We entered through the gate nervously, Aldo at the helm. More white walls, but we could make out the muffled sound of a speaker in the distance. With only one way to go, we moved forward through the white hallway. The audio grew louder. 50 meters or so later, the path opened up and we could see into a one-roomed building, where a movie was being screened. A smiling woman appeared from another building and greeted us with a kiss on the cheek. In a hushed whisper (given the proximity of the ongoing movie), she introduced herself as Alexia, one of the teachers of the Isha Judd System at the center. She was from Mexico (where Isha’s other center is) and spoke excellent English. We said we were interested in learning more about the system and Alexia offered us a tour of the center.

Alexia showed us a few rooms and the center’s lobby, whose centerpiece was an aquarium containing a seahorse. We followed Alexia upstairs, and she began pulling together some chairs — we looked at each other wide-eyed. Were we on the verge of conversion?

We learned that “Isha Judd designed a method of inner transformation, without beliefs or theories, which allows us to cultivate unconditional love, starting with oneself and therefore, transmitting it to our environment.” People visit the centers for meditative retreats. Kale asked about the price of such a retreat, and Alexia was vague in her response.

Eventually, we escaped. Kale left his email address with Alexia. All in all, from what we could gather, the Isha system isn’t so much a cult; rather, it’s more like a meditation and mindfulness retreat center (with all the feelings of a cult).

On Sunday, we relaxed during the day with Fede and Laura. It was a hot one, and we weren’t quite ready to hit the road. Marcelo, El Capitán, gave us some great pointers for the coastal route (e.g. go around Laguna de Rocha… ) and Laura gave us a recommendation for a place to camp for our first night, 25 kilometers up the coast. Sometime between 3 and 4, we finally said our goodbyes and hit the road.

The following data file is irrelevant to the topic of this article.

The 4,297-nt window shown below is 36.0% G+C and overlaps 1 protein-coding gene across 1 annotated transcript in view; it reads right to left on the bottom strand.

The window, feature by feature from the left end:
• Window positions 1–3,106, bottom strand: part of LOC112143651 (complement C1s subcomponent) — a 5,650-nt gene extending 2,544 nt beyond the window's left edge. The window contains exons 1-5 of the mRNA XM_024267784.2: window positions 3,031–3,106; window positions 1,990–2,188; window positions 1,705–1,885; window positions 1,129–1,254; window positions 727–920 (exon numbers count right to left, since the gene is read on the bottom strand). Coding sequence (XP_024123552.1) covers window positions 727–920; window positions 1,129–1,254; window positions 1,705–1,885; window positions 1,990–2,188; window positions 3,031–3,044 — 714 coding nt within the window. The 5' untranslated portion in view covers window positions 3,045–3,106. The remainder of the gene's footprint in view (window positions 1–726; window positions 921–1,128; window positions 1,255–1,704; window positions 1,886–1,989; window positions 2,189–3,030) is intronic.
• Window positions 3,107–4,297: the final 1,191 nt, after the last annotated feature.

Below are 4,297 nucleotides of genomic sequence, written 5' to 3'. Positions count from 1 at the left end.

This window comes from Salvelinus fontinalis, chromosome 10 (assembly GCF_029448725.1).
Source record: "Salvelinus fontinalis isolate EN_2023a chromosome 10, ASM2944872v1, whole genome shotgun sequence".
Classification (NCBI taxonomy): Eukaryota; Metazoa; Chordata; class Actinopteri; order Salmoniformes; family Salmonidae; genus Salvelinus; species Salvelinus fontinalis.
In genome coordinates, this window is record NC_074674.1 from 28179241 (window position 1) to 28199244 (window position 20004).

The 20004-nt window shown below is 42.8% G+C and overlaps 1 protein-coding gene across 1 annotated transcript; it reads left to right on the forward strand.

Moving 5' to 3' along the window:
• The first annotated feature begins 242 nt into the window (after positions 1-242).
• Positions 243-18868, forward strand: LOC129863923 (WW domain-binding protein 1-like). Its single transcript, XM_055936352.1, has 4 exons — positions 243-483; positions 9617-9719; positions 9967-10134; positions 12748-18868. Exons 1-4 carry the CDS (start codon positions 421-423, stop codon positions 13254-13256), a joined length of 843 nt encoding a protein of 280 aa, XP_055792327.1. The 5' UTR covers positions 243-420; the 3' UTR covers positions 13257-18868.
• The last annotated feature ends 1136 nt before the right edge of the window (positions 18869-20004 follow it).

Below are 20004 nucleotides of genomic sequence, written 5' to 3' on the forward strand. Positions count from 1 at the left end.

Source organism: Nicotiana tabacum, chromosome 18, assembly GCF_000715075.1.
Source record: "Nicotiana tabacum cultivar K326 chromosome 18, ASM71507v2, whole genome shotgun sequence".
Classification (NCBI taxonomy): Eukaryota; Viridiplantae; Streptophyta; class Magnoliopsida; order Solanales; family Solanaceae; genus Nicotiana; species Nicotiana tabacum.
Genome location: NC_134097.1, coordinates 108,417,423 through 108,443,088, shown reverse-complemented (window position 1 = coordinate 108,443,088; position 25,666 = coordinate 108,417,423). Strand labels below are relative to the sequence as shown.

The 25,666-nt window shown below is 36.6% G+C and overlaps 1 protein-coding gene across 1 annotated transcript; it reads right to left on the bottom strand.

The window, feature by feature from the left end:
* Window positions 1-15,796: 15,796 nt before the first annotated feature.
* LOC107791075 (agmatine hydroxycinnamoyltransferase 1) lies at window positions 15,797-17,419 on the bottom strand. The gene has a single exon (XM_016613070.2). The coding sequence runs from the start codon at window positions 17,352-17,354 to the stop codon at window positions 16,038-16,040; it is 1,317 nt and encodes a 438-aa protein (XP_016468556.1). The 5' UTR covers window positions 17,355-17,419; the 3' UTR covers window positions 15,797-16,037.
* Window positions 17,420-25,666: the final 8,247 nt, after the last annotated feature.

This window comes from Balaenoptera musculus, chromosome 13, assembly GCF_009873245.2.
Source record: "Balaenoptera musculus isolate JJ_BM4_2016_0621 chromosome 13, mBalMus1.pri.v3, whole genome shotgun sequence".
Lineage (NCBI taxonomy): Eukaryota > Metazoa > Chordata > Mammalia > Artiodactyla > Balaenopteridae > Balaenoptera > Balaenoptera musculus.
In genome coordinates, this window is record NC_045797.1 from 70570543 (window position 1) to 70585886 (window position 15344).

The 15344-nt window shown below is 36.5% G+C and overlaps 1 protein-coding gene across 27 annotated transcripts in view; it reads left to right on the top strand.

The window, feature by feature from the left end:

Our La Floresta fam (Fede, Laura, Cat, Gemma, Kale and Aldo)! Muchos besos.

We were now on our own now, unsure of what the road had in store for us… Well, not quite. Just as we reached the outskirts of La Floresta, we heard a familiar voice. Fede emerged, on bici, from a side road. He explained that we’d left a small plastic piece of our bikes. We took a look. The piece didn’t look familiar, but we took it anyways, just in case.9 One last extra long hug later, and we were on our way.


We were making good time until… our first flat!! It seemed that Cat had run over some glass on the shoulder of the IB. She pushed her bike to a gas station and we (slowly) changed our first tire.

Back on the road, a local guy named Marcelo (also on bike) caught us and chatted with Kale for 10km or so. Marcelo gave us some good information about the balnearios and was super curious about tour biking.10

Though it was a short distance, we had left La Floresta late in the day. That, plus us being tired from Friday’s ride and sluggish from our weekend in the sun (read: lunch beers), meant that by the time we made it to the camp spot recommended by Laura in Solis, the sun was setting.

With confirmation from two Uruguayos sipping mate in front of their motorhome that camping was okay, we chose a spot for our tent. Racing against the dark and mosquitos, we frantically slid the poles through and pounded in the pegs. After our house was ready, Cat grabbed a headlamp and rode back out to a stand/restaurant we had passed earlier to snag some dinner. She didn’t have enough cash with her, but the Señorita working the stand gave her the two chivito plates and cerveza all the same. We huddled in the vestibule of our tent, surrounded by our panniers, and inhaled our food before blowing up our mats and going to bed. The sounds of frogs and other things with tiny feet, strangely new.

Solis to Las Flores

It was a bit of a restless night; we weren’t used to our bags or mats (not to mention, Cat held her breath with every little noise coming from outside the tent). Morning came, and at first sunlight, our tent turned into a sauna. Lesson learned: if you want to enjoy a morning sleep-in, pick a spot in the shade! We emerged from the tent and explored our free campsite in the daylight, wandering down to the ocean and taking a dip.

Without a plan and low on food,11 we decided to continue on. It was a windy afternoon along the coast and we were tired, so using our handy GPS, we scouted out a campsite less than 20km from our starting point in Solis, on the outskirts of Piriápolis.